Avoiding capture from a fast-approaching predator is an important survival skill shared by many animals. Investigating the neural circuits that give rise to this escape behavior can provide a tractable demonstration of systems-level neuroscience research for undergraduate laboratories. In this paper, we describe three related hands-on exercises using the grasshopper and affordable technology to bring neurophysiology, neuroethology, and neural computation to life and enhance student understanding and interest...
2017: Journal of Undergraduate Neuroscience Education: JUNE: a Publication of FUN, Faculty for Undergraduate Neuroscience
https://www.readbyqxmd.com/read/28690432/an-algebra-based-introductory-computational-neuroscience-course-with-lab
#15
Christian G Fink
A course in computational neuroscience has been developed at Ohio Wesleyan University which requires no previous experience with calculus or computer programming, and which exposes students to theoretical models of neural information processing and techniques for analyzing neural data. The exploration of theoretical models of neural processes is conducted in the classroom portion of the course, while data analysis techniques are covered in lab. Students learn to program in MATLAB and are offered the opportunity to conclude the course with a final project in which they explore a topic of their choice within computational neuroscience...
2017: Journal of Undergraduate Neuroscience Education: JUNE: a Publication of FUN, Faculty for Undergraduate Neuroscience
https://www.readbyqxmd.com/read/28675490/the-significance-of-negative-correlations-in-brain-connectivity
#16
Liang Zhan, Lisanne M Jenkins, Ouri E Wolfson, Johnson Jonaris GadElkarim, Kevin Nocito, Paul M Thompson, Olusola A Ajilore, Moo K Chung, Alex D Leow
Understanding the modularity of functional magnetic resonance imaging (fMRI)-derived brain networks or "connectomes" can inform the study of brain function organization. However, fMRI connectomes additionally involve negative edges, which may not be optimally accounted for by existing approaches to modularity that variably threshold, binarize, or arbitrarily weight these connections. Consequently, many existing Q maximization-based modularity algorithms yield variable modular structures. Here, we present an alternative complementary approach that exploits how frequent the blood-oxygen-level-dependent (BOLD) signal correlation between two nodes is negative...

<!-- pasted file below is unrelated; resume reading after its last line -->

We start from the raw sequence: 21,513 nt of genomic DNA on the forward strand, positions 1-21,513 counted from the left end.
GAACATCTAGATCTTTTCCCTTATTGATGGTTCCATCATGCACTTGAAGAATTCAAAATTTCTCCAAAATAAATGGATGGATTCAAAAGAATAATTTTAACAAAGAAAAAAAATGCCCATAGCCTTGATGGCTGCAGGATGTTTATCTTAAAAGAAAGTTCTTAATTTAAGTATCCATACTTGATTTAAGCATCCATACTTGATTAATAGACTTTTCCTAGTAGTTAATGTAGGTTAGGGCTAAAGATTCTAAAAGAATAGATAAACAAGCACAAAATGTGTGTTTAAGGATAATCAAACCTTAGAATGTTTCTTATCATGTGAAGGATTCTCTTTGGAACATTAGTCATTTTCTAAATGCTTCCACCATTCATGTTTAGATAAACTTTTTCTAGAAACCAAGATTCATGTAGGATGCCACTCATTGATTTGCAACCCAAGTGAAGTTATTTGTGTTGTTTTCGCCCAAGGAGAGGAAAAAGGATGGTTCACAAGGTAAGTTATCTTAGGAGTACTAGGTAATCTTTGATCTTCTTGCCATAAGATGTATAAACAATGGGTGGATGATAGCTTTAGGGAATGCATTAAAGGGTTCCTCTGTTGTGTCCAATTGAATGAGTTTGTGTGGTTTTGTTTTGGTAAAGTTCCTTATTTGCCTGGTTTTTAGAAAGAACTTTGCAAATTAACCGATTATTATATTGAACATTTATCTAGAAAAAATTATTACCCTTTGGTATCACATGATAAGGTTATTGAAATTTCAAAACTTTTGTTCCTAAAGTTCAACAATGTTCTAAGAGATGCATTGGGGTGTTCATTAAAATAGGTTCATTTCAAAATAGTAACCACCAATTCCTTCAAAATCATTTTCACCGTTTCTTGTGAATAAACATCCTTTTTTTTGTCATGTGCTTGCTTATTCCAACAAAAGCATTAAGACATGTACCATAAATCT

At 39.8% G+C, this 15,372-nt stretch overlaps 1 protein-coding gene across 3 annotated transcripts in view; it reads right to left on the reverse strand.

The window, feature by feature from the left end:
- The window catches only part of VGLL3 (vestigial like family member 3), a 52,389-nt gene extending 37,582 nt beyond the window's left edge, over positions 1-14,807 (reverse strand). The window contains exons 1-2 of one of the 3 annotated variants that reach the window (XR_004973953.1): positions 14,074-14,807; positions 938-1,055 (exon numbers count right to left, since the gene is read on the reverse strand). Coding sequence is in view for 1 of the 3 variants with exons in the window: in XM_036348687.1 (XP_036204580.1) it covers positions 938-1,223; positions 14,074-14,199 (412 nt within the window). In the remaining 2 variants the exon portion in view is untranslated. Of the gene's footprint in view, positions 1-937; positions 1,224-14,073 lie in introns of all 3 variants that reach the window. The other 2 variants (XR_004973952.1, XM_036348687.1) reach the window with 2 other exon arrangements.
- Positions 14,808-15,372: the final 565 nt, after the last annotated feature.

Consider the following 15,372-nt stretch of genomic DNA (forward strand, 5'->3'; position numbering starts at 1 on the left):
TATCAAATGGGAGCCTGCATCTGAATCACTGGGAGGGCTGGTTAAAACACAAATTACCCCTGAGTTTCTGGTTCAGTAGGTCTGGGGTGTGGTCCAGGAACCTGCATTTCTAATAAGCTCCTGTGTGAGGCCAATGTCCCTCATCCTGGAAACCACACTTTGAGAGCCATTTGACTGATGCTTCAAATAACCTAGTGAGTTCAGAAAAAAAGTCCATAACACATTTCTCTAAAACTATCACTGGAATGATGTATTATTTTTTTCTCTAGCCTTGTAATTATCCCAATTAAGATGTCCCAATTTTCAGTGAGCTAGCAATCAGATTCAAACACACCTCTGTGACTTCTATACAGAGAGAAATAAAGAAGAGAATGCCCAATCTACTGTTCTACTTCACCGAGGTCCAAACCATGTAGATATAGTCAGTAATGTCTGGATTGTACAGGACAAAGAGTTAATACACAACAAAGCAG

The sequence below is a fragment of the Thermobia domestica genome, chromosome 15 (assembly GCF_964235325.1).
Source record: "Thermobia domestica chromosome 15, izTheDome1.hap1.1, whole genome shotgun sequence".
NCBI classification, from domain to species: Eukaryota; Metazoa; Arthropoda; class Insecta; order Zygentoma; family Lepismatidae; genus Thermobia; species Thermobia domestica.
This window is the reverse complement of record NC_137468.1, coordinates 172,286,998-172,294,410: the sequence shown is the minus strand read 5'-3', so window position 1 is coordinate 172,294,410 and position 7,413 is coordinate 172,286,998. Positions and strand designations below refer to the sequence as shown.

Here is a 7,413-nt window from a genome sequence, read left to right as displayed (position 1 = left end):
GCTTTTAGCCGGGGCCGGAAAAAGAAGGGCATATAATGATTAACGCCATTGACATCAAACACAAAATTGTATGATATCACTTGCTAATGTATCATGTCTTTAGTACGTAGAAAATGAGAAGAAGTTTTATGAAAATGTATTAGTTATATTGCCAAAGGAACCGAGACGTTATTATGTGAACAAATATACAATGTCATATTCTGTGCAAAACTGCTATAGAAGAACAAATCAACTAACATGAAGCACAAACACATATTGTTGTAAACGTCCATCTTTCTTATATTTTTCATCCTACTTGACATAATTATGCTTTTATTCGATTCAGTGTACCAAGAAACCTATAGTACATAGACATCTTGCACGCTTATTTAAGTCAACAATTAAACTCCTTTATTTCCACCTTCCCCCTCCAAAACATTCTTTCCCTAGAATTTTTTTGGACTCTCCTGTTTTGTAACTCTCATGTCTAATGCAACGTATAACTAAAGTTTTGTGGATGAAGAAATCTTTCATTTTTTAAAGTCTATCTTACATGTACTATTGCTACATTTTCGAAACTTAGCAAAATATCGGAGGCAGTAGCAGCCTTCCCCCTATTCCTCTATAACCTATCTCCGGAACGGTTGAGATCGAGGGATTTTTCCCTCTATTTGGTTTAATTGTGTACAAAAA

July 4, 2017: Journal of Comparative Neurology
https://www.readbyqxmd.com/read/28669605/industrial-medicinal-chemistry-insights-neuroscience-hit-generation-at-janssen
#17
REVIEW
Gary Tresadern, Frederik J R Rombouts, Daniel Oehlrich, Gregor Macdonald, Andres A Trabanco
The role of medicinal chemistry has changed over the past 10 years. Chemistry had become one step in a process; funneling the output of high-throughput screening (HTS) on to the next stage. The goal to identify the ideal clinical compound remains, but the means to achieve this have changed. Modern medicinal chemistry is responsible for integrating innovation throughout early drug discovery, including new screening paradigms, computational approaches, novel synthetic chemistry, gene-family screening, investigating routes of delivery, and so on...
June 29, 2017: Drug Discovery Today
https://www.readbyqxmd.com/read/28668365/recurrent-neural-networks-as-versatile-tools-of-neuroscience-research
#18
REVIEW
Omri Barak
Recurrent neural networks (RNNs) are a class of computational models that are often used as a tool to explain neurobiological phenomena, considering anatomical, electrophysiological and computational constraints. RNNs can either be designed to implement a certain dynamical principle, or they can be trained by input-output examples. Recently, there has been large progress in utilizing trained RNNs both for computational tasks, and as explanations of neural phenomena. I will review how combining trained RNNs with reverse engineering can provide an alternative framework for modeling in neuroscience, potentially serving as a powerful hypothesis generation tool...
June 29, 2017: Current Opinion in Neurobiology
https://www.readbyqxmd.com/read/28659756/proprioceptive-feedback-through-a-neuromorphic-muscle-spindle-model
#19
Lorenzo Vannucci, Egidio Falotico, Cecilia Laschi
Connecting biologically inspired neural simulations to physical or simulated embodiments can be useful both in robotics, for the development of a new kind of bio-inspired controllers, and in neuroscience, to test detailed brain models in complete action-perception loops. The aim of this work is to develop a fully spike-based, biologically inspired mechanism for the translation of proprioceptive feedback. The translation is achieved by implementing a computational model of neural activity of type Ia and type II afferent fibers of muscle spindles, the primary source of proprioceptive information, which, in mammals is regulated through fusimotor activation and provides necessary adjustments during voluntary muscle contractions...
2017: Frontiers in Neuroscience
https://www.readbyqxmd.com/read/28654358/predicting-motivation-computational-models-of-pfc-can-explain-neural-coding-of-motivation-and-effort-based-decision-making-in-health-and-disease
#20
Eliana Vassena, James Deraeve, William H Alexander
Human behavior is strongly driven by the pursuit of rewards. In daily life, however, benefits mostly come at a cost, often requiring that effort be exerted to obtain potential benefits. Medial pFC (MPFC) and dorsolateral pFC (DLPFC) are frequently implicated in the expectation of effortful control, showing increased activity as a function of predicted task difficulty. Such activity partially overlaps with expectation of reward and has been observed both during decision-making and during task preparation. Recently, novel computational frameworks have been developed to explain activity in these regions during cognitive control, based on the principle of prediction and prediction error (predicted response-outcome [PRO] model [Alexander, W...
June 27, 2017: Journal of Cognitive Neuroscience